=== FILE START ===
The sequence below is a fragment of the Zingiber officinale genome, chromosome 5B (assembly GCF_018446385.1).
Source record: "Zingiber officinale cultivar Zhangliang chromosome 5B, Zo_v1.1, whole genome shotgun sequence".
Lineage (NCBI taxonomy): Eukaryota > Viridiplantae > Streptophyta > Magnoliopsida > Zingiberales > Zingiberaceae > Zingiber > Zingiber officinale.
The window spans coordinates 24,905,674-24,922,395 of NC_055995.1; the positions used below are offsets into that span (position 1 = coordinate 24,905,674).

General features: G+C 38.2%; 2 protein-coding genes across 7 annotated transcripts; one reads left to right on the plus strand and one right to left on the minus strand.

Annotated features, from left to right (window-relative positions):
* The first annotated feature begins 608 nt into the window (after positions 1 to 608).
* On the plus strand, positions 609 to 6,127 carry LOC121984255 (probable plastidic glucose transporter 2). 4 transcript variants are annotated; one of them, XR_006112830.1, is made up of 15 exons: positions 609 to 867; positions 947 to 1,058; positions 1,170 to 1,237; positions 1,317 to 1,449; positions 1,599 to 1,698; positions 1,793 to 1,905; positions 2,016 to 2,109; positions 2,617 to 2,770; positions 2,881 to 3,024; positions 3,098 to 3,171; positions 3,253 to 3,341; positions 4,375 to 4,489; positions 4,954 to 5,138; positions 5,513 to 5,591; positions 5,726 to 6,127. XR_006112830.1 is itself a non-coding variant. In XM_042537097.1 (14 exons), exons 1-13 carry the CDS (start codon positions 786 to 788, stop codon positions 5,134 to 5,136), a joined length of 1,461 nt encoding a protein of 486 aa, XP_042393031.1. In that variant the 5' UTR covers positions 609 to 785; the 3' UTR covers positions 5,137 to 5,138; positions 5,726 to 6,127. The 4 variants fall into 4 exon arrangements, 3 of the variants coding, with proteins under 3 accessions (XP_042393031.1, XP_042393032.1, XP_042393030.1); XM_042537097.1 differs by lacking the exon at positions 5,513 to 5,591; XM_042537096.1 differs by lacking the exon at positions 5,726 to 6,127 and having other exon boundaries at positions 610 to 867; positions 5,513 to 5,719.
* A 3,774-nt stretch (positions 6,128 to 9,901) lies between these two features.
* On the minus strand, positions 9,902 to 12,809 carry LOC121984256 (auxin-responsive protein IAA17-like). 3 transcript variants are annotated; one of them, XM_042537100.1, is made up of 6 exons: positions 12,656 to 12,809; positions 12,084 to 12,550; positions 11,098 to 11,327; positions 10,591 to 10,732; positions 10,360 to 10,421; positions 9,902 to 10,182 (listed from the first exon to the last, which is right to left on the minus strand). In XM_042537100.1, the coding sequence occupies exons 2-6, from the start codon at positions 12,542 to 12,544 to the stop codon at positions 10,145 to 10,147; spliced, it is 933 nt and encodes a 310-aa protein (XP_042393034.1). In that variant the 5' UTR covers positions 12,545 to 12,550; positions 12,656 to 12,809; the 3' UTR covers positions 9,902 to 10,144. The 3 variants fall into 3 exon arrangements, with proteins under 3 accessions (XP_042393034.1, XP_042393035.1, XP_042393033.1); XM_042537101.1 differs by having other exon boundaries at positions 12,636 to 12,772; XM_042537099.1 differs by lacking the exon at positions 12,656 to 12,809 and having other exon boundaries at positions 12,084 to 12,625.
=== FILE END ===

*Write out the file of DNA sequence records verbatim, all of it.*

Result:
The sequence below is a fragment of the Zingiber officinale genome, chromosome 5B (assembly GCF_018446385.1).
Source record: "Zingiber officinale cultivar Zhangliang chromosome 5B, Zo_v1.1, whole genome shotgun sequence".
Lineage (NCBI taxonomy): Eukaryota > Viridiplantae > Streptophyta > Magnoliopsida > Zingiberales > Zingiberaceae > Zingiber > Zingiber officinale.
The window spans coordinates 24,905,674-24,922,395 of NC_055995.1; the positions used below are offsets into that span (position 1 = coordinate 24,905,674).

General features: G+C 38.2%; 2 protein-coding genes across 7 annotated transcripts; one reads left to right on the plus strand and one right to left on the minus strand.

Annotated features, from left to right (window-relative positions):
* The first annotated feature begins 608 nt into the window (after positions 1 to 608).
* On the plus strand, positions 609 to 6,127 carry LOC121984255 (probable plastidic glucose transporter 2). 4 transcript variants are annotated; one of them, XR_006112830.1, is made up of 15 exons: positions 609 to 867; positions 947 to 1,058; positions 1,170 to 1,237; positions 1,317 to 1,449; positions 1,599 to 1,698; positions 1,793 to 1,905; positions 2,016 to 2,109; positions 2,617 to 2,770; positions 2,881 to 3,024; positions 3,098 to 3,171; positions 3,253 to 3,341; positions 4,375 to 4,489; positions 4,954 to 5,138; positions 5,513 to 5,591; positions 5,726 to 6,127. XR_006112830.1 is itself a non-coding variant. In XM_042537097.1 (14 exons), exons 1-13 carry the CDS (start codon positions 786 to 788, stop codon positions 5,134 to 5,136), a joined length of 1,461 nt encoding a protein of 486 aa, XP_042393031.1. In that variant the 5' UTR covers positions 609 to 785; the 3' UTR covers positions 5,137 to 5,138; positions 5,726 to 6,127. The 4 variants fall into 4 exon arrangements, 3 of the variants coding, with proteins under 3 accessions (XP_042393031.1, XP_042393032.1, XP_042393030.1); XM_042537097.1 differs by lacking the exon at positions 5,513 to 5,591; XM_042537096.1 differs by lacking the exon at positions 5,726 to 6,127 and having other exon boundaries at positions 610 to 867; positions 5,513 to 5,719.
* A 3,774-nt stretch (positions 6,128 to 9,901) lies between these two features.
* On the minus strand, positions 9,902 to 12,809 carry LOC121984256 (auxin-responsive protein IAA17-like). 3 transcript variants are annotated; one of them, XM_042537100.1, is made up of 6 exons: positions 12,656 to 12,809; positions 12,084 to 12,550; positions 11,098 to 11,327; positions 10,591 to 10,732; positions 10,360 to 10,421; positions 9,902 to 10,182 (listed from the first exon to the last, which is right to left on the minus strand). In XM_042537100.1, the coding sequence occupies exons 2-6, from the start codon at positions 12,542 to 12,544 to the stop codon at positions 10,145 to 10,147; spliced, it is 933 nt and encodes a 310-aa protein (XP_042393034.1). In that variant the 5' UTR covers positions 12,545 to 12,550; positions 12,656 to 12,809; the 3' UTR covers positions 9,902 to 10,144. The 3 variants fall into 3 exon arrangements, with proteins under 3 accessions (XP_042393034.1, XP_042393035.1, XP_042393033.1); XM_042537101.1 differs by having other exon boundaries at positions 12,636 to 12,772; XM_042537099.1 differs by lacking the exon at positions 12,656 to 12,809 and having other exon boundaries at positions 12,084 to 12,625.